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Concert Review: Pink Martini Intoxicates with Performance Great Music and Fun Atmosphere Delight Audience

By Bill Andrews
CAMPUS LIFE EDITOR

Pink Martini Concert

Sept. 17, 2006

Berklee Performance Center

I really miss Song airlines. Not only were they the cheapest way for me to travel from Boston to Ft. Lauderdale, and not only were all the stewardesses — er, flight attendants — really hot, but I counted on them to provide cool new music for me. Part of Song’s attraction, back in the day, was a huge variety of music and artists from which you could compile a playlist for your flight, and they always had the coolest bands.

It was in this way that I first heard of Pink Martini, an unusual but awesome group.

I would try to tell friends about them, but when asked, “What kind of music do they play?” I was at a loss. “Um, old-school, lyrical, kinda jazz, kinda Latin?” The only other person who understood that was my fianc e, and only because she’d flown on Song herself. Now, though, after having attended their concert on Sept. 17 at the Berklee Performance Center, I can now tell you they are “somewhere between a 1930s Cuban dance orchestra, a classical chamber music ensemble, a Brasilian marching street band, and Japanese film noir.” Well, that settles that.

With Pink Martini, the emphasis is solely on the music, whether it’s an instrumental piece like their version of “Bolero,” which started the concert, a famous cover song like “Brazil,” which ended the concert, or all the original and wonderful pieces in between. In fact, it was surprising to hear a concert where the music is practically identical to the CDs (except for the solos, of course, which were mostly improvised). But rather than detract from the concert experience (“I came all the way out here to listen to what I already have on CD?!”), it actually made the rest of the show all the more memorable.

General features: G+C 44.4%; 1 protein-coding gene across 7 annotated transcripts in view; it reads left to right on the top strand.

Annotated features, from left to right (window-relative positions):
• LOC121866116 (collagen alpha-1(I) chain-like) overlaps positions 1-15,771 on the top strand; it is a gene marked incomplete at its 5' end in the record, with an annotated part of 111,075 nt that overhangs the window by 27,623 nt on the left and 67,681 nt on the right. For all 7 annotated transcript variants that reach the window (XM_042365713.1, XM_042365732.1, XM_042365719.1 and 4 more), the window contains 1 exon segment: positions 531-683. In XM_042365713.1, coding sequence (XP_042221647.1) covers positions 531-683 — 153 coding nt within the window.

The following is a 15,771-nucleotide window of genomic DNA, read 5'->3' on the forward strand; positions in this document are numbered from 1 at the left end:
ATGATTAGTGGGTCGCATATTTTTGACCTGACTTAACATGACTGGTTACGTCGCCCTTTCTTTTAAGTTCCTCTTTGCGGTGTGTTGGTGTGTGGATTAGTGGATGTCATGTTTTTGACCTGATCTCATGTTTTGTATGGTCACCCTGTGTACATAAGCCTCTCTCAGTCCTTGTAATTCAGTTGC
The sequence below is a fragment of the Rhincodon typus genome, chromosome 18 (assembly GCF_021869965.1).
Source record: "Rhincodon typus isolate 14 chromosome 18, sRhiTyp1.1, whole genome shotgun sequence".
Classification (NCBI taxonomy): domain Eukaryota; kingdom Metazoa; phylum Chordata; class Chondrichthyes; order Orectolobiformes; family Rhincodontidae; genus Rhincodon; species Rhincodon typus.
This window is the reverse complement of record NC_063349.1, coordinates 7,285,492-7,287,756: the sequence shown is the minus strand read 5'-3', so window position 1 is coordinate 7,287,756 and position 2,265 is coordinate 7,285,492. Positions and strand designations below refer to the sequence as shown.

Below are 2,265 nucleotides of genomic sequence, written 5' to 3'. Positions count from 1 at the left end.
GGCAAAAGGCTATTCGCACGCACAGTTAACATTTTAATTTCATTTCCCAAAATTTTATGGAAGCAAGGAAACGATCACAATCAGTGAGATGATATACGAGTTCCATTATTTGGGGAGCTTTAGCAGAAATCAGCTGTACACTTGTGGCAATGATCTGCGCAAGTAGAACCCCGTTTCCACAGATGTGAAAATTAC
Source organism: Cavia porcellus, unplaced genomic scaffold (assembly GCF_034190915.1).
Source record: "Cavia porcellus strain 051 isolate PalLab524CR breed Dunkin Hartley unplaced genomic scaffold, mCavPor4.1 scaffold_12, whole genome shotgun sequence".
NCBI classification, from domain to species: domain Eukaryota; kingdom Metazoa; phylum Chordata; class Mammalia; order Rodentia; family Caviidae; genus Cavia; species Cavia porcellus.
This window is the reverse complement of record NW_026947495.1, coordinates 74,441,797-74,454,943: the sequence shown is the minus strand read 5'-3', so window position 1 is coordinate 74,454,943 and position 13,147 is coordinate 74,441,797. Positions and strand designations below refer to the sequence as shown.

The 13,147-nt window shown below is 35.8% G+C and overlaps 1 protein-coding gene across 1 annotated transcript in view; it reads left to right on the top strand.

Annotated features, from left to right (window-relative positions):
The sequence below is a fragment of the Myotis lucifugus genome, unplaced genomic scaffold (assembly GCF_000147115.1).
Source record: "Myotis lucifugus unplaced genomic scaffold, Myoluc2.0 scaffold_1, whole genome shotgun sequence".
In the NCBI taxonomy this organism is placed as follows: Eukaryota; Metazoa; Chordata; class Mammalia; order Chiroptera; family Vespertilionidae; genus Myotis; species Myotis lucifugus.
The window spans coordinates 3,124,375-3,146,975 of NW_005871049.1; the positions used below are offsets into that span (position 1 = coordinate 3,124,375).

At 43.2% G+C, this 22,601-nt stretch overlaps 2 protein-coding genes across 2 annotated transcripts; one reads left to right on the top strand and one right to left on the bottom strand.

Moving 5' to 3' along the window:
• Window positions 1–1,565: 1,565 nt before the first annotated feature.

While the “visuals” were minimal — dramatic lights would bathe the 12-piece ensemble in a rosy glow for fiery numbers, or a cool blue for the bluesy pieces — it was a joy to see the performers do their work in person. Everyone was visibly enjoying themselves throughout the laid-back concert, from the violinist, Paloma Griffin, who grinned as she played, to the trumpetist, Gavin Bondy, who swayed in time to the music and his amazing solos. By far the most vibrant personality on stage, though, was the lead vocalist, China Forbes. When she came onstage in a sexy, slinky black dress and began singing in that pure, sultry, expressive voice of hers, I felt transported back in time to the days when music meant singing and instruments and fun — not selling sex, bling, and music videos.

The rapport Forbes had with Thomas M. Lauderdale, the pianist and founder of the group, also added to the experience. They’d talk casually between songs, sometimes including the audience, sometimes not, jokingly making fun of each other. “We were just arguing about the playlist for tonight’s songs,” Lauderdale said at one point, “but I think China’s gonna win.” Together they’d introduce the next song, giving a little explanation or a backstory sometimes; either way, it felt like we were a part of the group, friends of the band who were getting a private performance. It was nice.

The audience got into the spirit too, occasionally yelling out requests (“Play ‘Lilly’!”) or questions about their upcoming third album, which will be out “before Easter 2007, probably,” according to Lauderdale. Judging from the handful of songs they played from that album, it’ll be just as enjoyable as the first two. Particularly memorable was a song (most likely) called “Eugene,” about a man who flirted and danced with Forbes but never called her back. The humor in this song was more overt than usual, but all of their songs are about having fun and enjoying life; it’s almost as if their music is a series of jokes, and we get them all. Jokes for the soul, I guess, but that’s getting too deep, and they probably wouldn’t want it that way.

In the end, this show was just what I was hoping for and expecting: just like the CDs, but more so. More levity, more music, more fun. It’s clear that they focus on great music and great times, unlike so many bands in this day and age. After all, there’s a reason I only have to miss Song airlines, and not Pink Martini.